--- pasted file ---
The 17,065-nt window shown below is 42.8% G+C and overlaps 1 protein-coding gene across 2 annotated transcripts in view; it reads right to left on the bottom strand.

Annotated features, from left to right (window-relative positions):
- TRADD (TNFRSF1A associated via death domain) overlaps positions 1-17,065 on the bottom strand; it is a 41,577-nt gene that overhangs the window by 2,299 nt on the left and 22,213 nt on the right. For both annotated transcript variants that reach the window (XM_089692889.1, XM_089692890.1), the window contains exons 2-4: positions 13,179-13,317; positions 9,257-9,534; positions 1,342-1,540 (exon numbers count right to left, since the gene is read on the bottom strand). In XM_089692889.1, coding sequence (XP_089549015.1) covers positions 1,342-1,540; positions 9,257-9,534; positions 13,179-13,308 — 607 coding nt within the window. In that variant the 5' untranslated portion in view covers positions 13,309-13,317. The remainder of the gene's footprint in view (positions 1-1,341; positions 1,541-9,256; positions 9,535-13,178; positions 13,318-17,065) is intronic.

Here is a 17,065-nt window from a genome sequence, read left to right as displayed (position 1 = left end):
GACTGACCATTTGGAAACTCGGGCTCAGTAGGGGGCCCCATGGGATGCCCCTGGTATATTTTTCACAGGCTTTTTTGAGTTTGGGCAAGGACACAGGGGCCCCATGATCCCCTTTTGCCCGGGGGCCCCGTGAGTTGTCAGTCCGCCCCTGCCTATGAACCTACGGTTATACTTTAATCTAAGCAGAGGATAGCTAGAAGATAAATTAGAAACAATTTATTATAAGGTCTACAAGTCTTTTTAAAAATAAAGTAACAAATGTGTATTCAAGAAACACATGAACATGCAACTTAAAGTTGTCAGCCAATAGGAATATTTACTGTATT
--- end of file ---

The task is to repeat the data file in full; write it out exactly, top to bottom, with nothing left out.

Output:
The 17,065-nt window shown below is 42.8% G+C and overlaps 1 protein-coding gene across 2 annotated transcripts in view; it reads right to left on the bottom strand.

Annotated features, from left to right (window-relative positions):
- TRADD (TNFRSF1A associated via death domain) overlaps positions 1-17,065 on the bottom strand; it is a 41,577-nt gene that overhangs the window by 2,299 nt on the left and 22,213 nt on the right. For both annotated transcript variants that reach the window (XM_089692889.1, XM_089692890.1), the window contains exons 2-4: positions 13,179-13,317; positions 9,257-9,534; positions 1,342-1,540 (exon numbers count right to left, since the gene is read on the bottom strand). In XM_089692889.1, coding sequence (XP_089549015.1) covers positions 1,342-1,540; positions 9,257-9,534; positions 13,179-13,308 — 607 coding nt within the window. In that variant the 5' untranslated portion in view covers positions 13,309-13,317. The remainder of the gene's footprint in view (positions 1-1,341; positions 1,541-9,256; positions 9,535-13,178; positions 13,318-17,065) is intronic.

Here is a 17,065-nt window from a genome sequence, read left to right as displayed (position 1 = left end):
GACTGACCATTTGGAAACTCGGGCTCAGTAGGGGGCCCCATGGGATGCCCCTGGTATATTTTTCACAGGCTTTTTTGAGTTTGGGCAAGGACACAGGGGCCCCATGATCCCCTTTTGCCCGGGGGCCCCGTGAGTTGTCAGTCCGCCCCTGCCTATGAACCTACGGTTATACTTTAATCTAAGCAGAGGATAGCTAGAAGATAAATTAGAAACAATTTATTATAAGGTCTACAAGTCTTTTTAAAAATAAAGTAACAAATGTGTATTCAAGAAACACATGAACATGCAACTTAAAGTTGTCAGCCAATAGGAATATTTACTGTATT